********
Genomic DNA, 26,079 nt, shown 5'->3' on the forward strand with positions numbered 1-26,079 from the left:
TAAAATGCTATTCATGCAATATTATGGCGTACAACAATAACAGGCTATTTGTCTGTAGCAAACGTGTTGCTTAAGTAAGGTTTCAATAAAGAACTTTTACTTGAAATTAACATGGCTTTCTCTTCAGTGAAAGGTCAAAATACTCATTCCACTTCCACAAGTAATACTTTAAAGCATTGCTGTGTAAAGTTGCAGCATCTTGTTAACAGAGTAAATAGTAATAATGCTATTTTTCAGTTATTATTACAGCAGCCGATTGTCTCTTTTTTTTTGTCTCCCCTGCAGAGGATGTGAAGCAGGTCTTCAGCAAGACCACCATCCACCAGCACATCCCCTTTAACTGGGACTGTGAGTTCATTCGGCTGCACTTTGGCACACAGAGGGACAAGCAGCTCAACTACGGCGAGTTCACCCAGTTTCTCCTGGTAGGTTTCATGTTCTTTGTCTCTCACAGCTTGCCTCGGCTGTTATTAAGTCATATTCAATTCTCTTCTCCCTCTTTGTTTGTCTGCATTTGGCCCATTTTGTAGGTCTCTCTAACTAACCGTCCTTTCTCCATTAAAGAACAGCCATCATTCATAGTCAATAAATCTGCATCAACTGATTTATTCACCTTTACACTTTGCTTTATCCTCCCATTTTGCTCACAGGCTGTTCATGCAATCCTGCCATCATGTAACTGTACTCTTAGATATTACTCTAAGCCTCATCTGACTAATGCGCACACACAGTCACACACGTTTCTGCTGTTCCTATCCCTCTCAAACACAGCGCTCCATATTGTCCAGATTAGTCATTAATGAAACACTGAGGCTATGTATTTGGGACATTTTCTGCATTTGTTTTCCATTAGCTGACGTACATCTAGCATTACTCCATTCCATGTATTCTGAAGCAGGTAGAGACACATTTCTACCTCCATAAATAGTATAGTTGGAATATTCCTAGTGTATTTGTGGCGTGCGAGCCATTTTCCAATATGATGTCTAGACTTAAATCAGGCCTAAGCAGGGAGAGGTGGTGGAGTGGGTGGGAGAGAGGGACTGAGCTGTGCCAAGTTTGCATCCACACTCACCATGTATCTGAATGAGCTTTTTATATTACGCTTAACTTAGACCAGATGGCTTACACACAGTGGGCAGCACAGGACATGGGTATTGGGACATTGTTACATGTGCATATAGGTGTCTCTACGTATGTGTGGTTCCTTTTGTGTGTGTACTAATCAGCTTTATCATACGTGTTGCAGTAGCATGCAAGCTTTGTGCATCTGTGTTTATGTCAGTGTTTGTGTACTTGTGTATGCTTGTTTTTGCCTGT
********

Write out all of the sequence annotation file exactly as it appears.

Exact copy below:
Genomic DNA, 26,079 nt, shown 5'->3' on the forward strand with positions numbered 1-26,079 from the left:
TAAAATGCTATTCATGCAATATTATGGCGTACAACAATAACAGGCTATTTGTCTGTAGCAAACGTGTTGCTTAAGTAAGGTTTCAATAAAGAACTTTTACTTGAAATTAACATGGCTTTCTCTTCAGTGAAAGGTCAAAATACTCATTCCACTTCCACAAGTAATACTTTAAAGCATTGCTGTGTAAAGTTGCAGCATCTTGTTAACAGAGTAAATAGTAATAATGCTATTTTTCAGTTATTATTACAGCAGCCGATTGTCTCTTTTTTTTTGTCTCCCCTGCAGAGGATGTGAAGCAGGTCTTCAGCAAGACCACCATCCACCAGCACATCCCCTTTAACTGGGACTGTGAGTTCATTCGGCTGCACTTTGGCACACAGAGGGACAAGCAGCTCAACTACGGCGAGTTCACCCAGTTTCTCCTGGTAGGTTTCATGTTCTTTGTCTCTCACAGCTTGCCTCGGCTGTTATTAAGTCATATTCAATTCTCTTCTCCCTCTTTGTTTGTCTGCATTTGGCCCATTTTGTAGGTCTCTCTAACTAACCGTCCTTTCTCCATTAAAGAACAGCCATCATTCATAGTCAATAAATCTGCATCAACTGATTTATTCACCTTTACACTTTGCTTTATCCTCCCATTTTGCTCACAGGCTGTTCATGCAATCCTGCCATCATGTAACTGTACTCTTAGATATTACTCTAAGCCTCATCTGACTAATGCGCACACACAGTCACACACGTTTCTGCTGTTCCTATCCCTCTCAAACACAGCGCTCCATATTGTCCAGATTAGTCATTAATGAAACACTGAGGCTATGTATTTGGGACATTTTCTGCATTTGTTTTCCATTAGCTGACGTACATCTAGCATTACTCCATTCCATGTATTCTGAAGCAGGTAGAGACACATTTCTACCTCCATAAATAGTATAGTTGGAATATTCCTAGTGTATTTGTGGCGTGCGAGCCATTTTCCAATATGATGTCTAGACTTAAATCAGGCCTAAGCAGGGAGAGGTGGTGGAGTGGGTGGGAGAGAGGGACTGAGCTGTGCCAAGTTTGCATCCACACTCACCATGTATCTGAATGAGCTTTTTATATTACGCTTAACTTAGACCAGATGGCTTACACACAGTGGGCAGCACAGGACATGGGTATTGGGACATTGTTACATGTGCATATAGGTGTCTCTACGTATGTGTGGTTCCTTTTGTGTGTGTACTAATCAGCTTTATCATACGTGTTGCAGTAGCATGCAAGCTTTGTGCATCTGTGTTTATGTCAGTGTTTGTGTACTTGTGTATGCTTGTTTTTGCCTGT